So I recently heard a 15+ year veteran in the Wholesaling game say that you should never go see a house unless you have it under contract. It reminded me of the first investment seminar that I ever attended, and the presenter said firmly and boldy "DO NOT, and I repeat DO NOT GO SEE ANOTHER HOUSE UNLESS YOU HAVE IT UNDER CONTRACT."
So my question to all of you wholesalers is, do you lock it down before even seeing it?
And if so, how do you determine an offer price without knowing repairs?
The investors who are doing what you stated in most cases end up wasting peoples time. You should always go look at a home before you make an offer.
The only time I make offers before going to see them are on HUD homes as I can back out within 48hrs with no issues. I would not do this to home owners and you surely cant do this with bank REO's.
I would always go see the home first! In order to give accurate numbers to your buyers and not waste the seller and your time, go see it!!
I agree. Never put something under contract sight unseen. Especially when you are starting out & need to practice negotiating with Sellers etc.
Ok, thanks for the feedback, I personally haven't locked anything down without personally seeing it myself either. Seems really bold to do it that way.
@Michael Chase That's the first time I've ever heard that one and I used to be a REI webinar junky. Definitely doesn't make sense to follow that advice. Its a waste of everyone's time, yours included.
Not looking at the house before making an offer could be a disaster. We thought we found one that was really close to the number we would want to offer. The home owner was asking $60k, and we figured we could make on offer on it for around $45k. ARV should nave been around $85k. When we went and looked at it, it was barely worth an offer of $10k. It needed more than a wall put in to turn it back into a 2 unit and a coat of fresh paint. Both furnaces were gone, needed foundation and brick repaired. roof was bad, I cold go on for a while over how bad of shape it was in.
@Michael Chase Not looking at the house could be a major waste of everyone's time if you do not do it correctly. When wholesaling houses, I rarely go see the house before we get it under contract.
Of course that opens us up to offering more than the house is worth. We mitigate that risk with an option period. The seller and I agree that in exchange for me paying them ($10-$100), I will have the option to terminate my contract for any reason during a specified period.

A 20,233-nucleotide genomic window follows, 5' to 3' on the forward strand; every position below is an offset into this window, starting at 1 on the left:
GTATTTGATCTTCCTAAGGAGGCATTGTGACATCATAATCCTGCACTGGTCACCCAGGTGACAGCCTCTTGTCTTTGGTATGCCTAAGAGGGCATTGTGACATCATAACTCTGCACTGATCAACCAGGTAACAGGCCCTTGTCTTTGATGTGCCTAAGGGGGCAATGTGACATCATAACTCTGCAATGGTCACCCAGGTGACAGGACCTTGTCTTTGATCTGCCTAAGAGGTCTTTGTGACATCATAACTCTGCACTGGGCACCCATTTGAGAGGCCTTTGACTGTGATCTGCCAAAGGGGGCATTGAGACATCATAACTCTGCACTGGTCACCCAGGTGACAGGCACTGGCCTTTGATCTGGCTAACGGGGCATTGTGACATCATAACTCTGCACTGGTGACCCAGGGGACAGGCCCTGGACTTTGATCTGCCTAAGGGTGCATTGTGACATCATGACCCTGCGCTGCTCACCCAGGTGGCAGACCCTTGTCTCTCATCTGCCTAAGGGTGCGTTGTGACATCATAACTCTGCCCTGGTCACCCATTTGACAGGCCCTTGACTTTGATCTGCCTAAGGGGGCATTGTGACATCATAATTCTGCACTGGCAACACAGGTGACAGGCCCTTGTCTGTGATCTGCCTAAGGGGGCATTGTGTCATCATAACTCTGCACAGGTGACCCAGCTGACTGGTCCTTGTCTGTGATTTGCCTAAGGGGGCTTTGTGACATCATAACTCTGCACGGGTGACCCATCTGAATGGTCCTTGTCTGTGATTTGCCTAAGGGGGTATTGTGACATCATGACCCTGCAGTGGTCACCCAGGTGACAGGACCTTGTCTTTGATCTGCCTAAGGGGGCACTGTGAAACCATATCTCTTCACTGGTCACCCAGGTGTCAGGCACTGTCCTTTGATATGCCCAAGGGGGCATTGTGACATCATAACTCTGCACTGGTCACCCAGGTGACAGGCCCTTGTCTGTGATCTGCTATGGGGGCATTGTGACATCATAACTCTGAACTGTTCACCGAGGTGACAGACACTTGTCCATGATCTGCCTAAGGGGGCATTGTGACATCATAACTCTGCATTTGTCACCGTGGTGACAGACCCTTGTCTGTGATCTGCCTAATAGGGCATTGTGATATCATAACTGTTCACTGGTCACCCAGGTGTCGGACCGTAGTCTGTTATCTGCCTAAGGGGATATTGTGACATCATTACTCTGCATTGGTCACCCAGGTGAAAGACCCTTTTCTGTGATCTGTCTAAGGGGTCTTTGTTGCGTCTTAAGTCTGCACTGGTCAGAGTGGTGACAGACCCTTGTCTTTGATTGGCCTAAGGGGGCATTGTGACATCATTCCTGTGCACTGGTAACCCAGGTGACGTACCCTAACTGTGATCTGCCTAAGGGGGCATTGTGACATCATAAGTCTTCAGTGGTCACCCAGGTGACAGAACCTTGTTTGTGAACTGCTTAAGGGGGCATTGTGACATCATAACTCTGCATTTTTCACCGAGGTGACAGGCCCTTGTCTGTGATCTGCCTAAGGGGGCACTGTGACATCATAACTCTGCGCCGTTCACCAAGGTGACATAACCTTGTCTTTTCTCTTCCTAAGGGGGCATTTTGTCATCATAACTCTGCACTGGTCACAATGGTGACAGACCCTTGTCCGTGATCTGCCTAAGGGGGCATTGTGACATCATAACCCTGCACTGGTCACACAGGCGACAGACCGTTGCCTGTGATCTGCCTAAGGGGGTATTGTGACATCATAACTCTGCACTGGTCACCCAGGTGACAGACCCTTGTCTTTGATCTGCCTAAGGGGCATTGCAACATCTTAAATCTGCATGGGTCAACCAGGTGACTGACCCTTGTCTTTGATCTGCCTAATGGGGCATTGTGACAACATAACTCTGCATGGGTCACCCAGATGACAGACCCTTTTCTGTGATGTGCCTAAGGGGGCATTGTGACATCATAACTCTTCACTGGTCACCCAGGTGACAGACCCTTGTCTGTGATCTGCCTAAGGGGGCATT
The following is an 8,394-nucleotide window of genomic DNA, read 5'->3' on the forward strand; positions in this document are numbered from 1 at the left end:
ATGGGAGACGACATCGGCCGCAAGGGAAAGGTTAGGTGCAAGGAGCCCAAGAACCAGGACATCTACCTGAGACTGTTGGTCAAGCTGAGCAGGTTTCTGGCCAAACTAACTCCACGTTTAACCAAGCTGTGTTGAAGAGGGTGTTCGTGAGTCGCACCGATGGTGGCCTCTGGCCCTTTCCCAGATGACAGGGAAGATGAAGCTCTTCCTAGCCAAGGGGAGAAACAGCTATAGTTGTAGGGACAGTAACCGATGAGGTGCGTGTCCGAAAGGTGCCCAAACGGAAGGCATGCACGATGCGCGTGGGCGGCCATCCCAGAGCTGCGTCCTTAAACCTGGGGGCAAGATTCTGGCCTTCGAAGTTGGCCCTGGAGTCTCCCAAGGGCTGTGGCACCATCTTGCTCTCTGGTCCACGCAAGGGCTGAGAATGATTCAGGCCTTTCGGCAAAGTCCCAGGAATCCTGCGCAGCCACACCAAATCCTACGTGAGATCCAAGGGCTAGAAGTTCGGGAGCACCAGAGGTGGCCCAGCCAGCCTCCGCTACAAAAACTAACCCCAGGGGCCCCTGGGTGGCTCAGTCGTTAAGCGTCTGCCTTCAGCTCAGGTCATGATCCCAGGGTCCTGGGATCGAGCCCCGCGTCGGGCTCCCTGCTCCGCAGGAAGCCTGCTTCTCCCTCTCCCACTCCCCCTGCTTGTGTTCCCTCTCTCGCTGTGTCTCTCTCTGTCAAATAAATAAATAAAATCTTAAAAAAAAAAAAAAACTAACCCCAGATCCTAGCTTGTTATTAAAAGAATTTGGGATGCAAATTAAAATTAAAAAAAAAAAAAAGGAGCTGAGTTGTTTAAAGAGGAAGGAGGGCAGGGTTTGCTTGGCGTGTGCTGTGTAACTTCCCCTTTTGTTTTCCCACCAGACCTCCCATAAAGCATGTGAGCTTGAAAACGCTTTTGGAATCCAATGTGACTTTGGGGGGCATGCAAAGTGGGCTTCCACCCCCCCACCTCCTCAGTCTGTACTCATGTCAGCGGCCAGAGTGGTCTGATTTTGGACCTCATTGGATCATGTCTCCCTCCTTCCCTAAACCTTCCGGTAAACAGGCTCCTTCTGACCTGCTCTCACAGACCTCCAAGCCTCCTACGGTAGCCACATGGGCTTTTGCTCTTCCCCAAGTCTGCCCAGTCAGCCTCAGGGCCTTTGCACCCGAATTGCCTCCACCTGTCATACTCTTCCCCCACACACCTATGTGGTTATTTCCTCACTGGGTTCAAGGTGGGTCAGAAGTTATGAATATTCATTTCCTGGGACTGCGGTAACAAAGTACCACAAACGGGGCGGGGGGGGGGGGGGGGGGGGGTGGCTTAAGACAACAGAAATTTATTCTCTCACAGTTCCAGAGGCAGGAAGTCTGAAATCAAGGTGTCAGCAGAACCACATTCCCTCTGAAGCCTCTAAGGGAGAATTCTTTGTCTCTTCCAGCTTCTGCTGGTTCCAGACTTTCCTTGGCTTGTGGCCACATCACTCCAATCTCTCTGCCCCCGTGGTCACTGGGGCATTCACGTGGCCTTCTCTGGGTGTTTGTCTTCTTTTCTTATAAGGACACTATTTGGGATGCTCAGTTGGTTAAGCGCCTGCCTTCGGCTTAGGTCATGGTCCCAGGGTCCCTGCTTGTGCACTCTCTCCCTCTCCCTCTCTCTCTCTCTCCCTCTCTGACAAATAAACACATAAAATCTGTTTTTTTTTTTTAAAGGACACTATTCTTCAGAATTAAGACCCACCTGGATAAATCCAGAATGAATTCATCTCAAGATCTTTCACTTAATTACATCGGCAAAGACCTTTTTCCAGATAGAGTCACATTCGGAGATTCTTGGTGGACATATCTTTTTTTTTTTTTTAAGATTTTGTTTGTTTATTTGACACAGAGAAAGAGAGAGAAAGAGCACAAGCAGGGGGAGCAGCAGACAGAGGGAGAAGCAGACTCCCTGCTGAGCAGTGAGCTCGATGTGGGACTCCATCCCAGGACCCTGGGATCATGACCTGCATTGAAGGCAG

Therefore, no one's time is wasted because the seller knows that the deal is not 100% until I decide that I will continue with it. During this time buyers & contractors walk the property and identify areas of concern and if we discover something that brings the repair costs outside of the expected number, we can either renegotiate or terminate the contract before the option expires.
Going to see every house is easy when you are working with 1-2 houses, but when you have 20-30 leads, it becomes more important to have a more streamlined process.
We have a very high contract to close rate and we've only had to terminate one contract in the last 12 months. The seller was happy, because during the option period, we helped him evict a non paying tenant. This alleviated his frustration and he still owns the house today.
If you have time, definitely go see the house. If not, get it under contract with a good option period, set proper expectations and you will be fine.
Interesting discussion guys.
I am just starting out and have only wholesaled one deal, but I did not visit the property before making an offer. I had a very frank conversation with the seller about what repairs were needed and based my offer on that. I did include a 15 day due diligence clause in my contract and used that time to have an inspector visit the property. If the repairs were way out of whack, I would have renegotiated the price based on the inspection or walked away from the deal.
Am I missing something?
Stephen you put a contract on the home prior to seeing it, correct? And you paid the inspector to visit the property? At what point did you see the home and if you had walked away from the deal how much EM would you have forfeited?
The house I wholesaled was in Fort Myers. I live in Ottawa, Canada. I never visited the property. I found the house through a direct mail campaign. All of my contact with the seller was by phone or email. I had $500 invested in EMD, but the Due Diligence Clause allowed me to walk away and get my deposit back. Had I decided to back out after the 15 days, I would have forfeited the money, so I have to work fast to get an inspector into the property and start marketing to get a sense of the response and whether I have a deal. One of the challenges of working from out of state (country).